Project Based Learning

What is PBL?

Project Based Learning (PBL) is a teaching method in which students learn by actively engaging in real-world and personally meaningful projects.

In Project Based Learning, teachers make learning come alive for students.

Students work on a project over an extended period of time – from a week up to a semester – that engages them in solving a real-world problem or answering a complex question. They demonstrate their knowledge and skills by creating a public product or presentation for a real audience.

As a result, students develop deep content knowledge as well as critical thinking, collaboration, creativity, and communication skills. Project Based Learning unleashes a contagious, creative energy among students and teachers.

Visit the PBL website →

Watch Project Based Learning in Action

These 7-10 minute videos show the Gold Standard PBL model in action, capturing the nuts and bolts of a PBL unit from beginning to end.

This project features teacher Rayhan Ahmed at Leaders High School in Brooklyn, NY, with his 11th grade chemistry class.

This project features Kimberly Head-Trotter of McKissack Middle School, in Nashville, TN, with her 6th grade ELA/History class.

This project features teacher Cheryl Bautista of Katherine Smith Elementary School, San Jose, CA and her third graders.

How does PBL differ from “doing a project”?

PBL is becoming widely used in schools and other educational settings, with different varieties being practiced. However, there are key characteristics that differentiate “doing a project” from engaging in rigorous Project Based Learning. There are two kinds of school projects:

“Dessert project”

A short, intellectually-light project served up after the teacher covers the content of a unit.

“Main Course project”

A project that is the core of the unit. Curriculum and instruction are incorporated in the project.

In Project Based Learning, the project is the “main course,” the vehicle for teaching the important knowledge and skills student need to learn.

In contrast to dessert projects, PBL requires:

Critical thinking
Problem solving
Collaboration
Communication

To answer a driving question and create high-quality work, students need to do much more than remember information. They need to use higher-order thinking skills and learn to work as a team.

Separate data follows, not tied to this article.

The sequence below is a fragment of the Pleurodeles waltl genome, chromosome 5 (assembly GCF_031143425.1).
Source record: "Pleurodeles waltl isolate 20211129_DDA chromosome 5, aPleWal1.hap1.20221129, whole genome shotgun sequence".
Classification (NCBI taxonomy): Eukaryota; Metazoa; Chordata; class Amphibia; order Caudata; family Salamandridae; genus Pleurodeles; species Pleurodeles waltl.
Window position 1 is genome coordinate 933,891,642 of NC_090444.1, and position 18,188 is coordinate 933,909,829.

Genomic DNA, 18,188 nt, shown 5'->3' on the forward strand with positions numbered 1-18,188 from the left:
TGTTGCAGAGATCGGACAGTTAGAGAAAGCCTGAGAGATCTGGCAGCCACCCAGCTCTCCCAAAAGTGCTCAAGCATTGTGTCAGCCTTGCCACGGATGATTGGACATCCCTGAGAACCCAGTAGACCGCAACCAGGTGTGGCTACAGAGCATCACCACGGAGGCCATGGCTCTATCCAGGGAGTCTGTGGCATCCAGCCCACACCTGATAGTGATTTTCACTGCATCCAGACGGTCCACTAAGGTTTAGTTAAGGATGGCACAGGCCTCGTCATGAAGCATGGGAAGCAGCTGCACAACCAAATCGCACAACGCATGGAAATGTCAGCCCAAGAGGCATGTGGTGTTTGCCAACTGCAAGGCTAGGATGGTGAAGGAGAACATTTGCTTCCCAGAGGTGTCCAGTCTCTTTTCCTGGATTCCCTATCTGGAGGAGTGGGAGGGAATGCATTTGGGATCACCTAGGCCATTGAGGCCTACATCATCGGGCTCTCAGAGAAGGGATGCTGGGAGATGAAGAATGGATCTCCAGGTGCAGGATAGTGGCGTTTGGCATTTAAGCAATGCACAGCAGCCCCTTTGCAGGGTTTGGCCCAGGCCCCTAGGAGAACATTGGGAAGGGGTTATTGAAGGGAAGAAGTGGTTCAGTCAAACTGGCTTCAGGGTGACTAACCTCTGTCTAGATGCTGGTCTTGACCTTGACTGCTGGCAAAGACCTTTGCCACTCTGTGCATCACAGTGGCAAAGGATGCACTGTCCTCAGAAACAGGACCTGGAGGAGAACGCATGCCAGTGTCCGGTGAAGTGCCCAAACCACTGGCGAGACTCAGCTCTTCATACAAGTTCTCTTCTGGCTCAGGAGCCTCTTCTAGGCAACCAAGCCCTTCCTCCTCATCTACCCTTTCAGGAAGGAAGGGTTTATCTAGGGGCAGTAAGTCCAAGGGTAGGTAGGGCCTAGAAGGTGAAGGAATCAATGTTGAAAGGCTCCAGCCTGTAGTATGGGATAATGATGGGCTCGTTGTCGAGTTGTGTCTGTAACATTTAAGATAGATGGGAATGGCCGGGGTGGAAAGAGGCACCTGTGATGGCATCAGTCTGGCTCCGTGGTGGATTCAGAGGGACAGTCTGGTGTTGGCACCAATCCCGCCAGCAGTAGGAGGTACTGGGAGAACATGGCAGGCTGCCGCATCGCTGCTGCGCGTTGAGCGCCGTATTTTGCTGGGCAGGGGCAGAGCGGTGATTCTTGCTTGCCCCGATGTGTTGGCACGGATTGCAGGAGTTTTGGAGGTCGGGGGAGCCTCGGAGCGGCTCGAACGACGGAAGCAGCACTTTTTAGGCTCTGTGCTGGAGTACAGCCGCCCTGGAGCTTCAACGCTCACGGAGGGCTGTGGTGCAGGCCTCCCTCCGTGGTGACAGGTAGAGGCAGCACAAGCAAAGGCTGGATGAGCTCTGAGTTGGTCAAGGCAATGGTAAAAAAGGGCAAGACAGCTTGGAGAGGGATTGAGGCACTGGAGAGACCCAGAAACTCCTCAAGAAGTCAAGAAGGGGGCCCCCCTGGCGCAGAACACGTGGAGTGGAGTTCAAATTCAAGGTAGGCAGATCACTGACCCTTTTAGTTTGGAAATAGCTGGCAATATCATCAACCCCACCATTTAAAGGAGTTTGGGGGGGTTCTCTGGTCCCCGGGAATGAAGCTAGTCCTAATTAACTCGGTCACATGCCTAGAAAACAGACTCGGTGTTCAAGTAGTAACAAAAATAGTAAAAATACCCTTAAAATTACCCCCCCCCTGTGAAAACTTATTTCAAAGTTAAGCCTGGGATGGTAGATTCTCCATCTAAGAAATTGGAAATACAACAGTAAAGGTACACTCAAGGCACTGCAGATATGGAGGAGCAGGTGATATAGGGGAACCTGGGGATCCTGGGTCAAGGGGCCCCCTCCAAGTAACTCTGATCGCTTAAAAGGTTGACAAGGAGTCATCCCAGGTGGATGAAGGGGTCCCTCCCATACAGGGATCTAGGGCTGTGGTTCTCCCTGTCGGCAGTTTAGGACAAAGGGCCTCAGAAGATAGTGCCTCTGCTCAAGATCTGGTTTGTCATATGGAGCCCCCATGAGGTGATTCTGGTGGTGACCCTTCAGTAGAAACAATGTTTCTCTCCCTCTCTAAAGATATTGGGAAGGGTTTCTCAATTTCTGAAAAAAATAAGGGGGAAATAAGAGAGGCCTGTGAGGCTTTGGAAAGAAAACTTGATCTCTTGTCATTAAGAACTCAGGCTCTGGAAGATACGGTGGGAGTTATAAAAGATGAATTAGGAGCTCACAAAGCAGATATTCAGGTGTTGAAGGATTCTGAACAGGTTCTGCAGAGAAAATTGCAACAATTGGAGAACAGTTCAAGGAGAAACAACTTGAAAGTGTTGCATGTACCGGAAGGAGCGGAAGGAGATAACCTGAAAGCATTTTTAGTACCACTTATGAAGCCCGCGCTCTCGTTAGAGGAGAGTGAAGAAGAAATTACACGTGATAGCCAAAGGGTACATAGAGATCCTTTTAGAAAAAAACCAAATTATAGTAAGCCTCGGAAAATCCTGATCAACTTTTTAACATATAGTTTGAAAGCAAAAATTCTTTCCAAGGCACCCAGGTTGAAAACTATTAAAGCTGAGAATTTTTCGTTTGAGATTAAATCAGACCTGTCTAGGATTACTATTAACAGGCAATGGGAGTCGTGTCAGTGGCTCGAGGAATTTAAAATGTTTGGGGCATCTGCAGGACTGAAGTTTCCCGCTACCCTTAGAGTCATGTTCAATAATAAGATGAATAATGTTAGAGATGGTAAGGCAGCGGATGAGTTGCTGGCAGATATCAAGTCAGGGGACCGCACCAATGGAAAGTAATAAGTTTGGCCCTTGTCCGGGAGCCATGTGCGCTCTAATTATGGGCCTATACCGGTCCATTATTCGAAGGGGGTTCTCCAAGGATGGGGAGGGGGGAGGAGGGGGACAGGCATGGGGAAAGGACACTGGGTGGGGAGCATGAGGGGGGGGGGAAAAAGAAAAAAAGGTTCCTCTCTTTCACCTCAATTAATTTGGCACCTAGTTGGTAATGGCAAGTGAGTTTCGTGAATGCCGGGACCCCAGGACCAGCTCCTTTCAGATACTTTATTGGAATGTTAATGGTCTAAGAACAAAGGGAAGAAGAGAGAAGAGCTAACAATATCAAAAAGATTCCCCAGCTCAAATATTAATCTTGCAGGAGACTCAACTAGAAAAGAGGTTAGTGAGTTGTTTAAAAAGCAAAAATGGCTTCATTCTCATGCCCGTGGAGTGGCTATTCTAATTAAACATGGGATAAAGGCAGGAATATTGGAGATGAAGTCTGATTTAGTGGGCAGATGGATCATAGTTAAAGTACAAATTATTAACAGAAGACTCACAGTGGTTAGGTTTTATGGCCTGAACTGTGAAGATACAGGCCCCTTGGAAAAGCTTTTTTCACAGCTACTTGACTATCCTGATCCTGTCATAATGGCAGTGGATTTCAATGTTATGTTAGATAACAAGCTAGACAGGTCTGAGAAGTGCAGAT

Through this process, they apply what they’re learning in meaningful ways. Instruction is incorporated into the project, which is designed to meet appropriate academic goals and standards. The project work creates a genuine need for students to learn grade-level content and skills, while working collaboratively, thinking critically and engaging in reflection and revision.

By making a “main course” out of Project Based Learning, students become deeply engaged in their work. They understand how what they learn in school applies to the real world. They develop the skills that will set them up for success in college, career, and life.

Learn more about “dessert” projects vs PBL

The Gold Standard for High-Quality PBL

To help ensure your students are getting the main course and are engaging in quality Project Based Learning, PBLWorks promotes a research-informed model for “Gold Standard PBL.” The Gold Standard PBL model encompasses two useful guides for educators:

Provide a framework for developing high quality projects for your classroom.

Help teachers, schools, and organizations improve, calibrate, and assess their practice.

Learn more at HQPBL.org

The Gold Standard PBL model aligns with the High Quality PBL Framework. This framework describes what students should be doing, learning, and experiencing in a good project.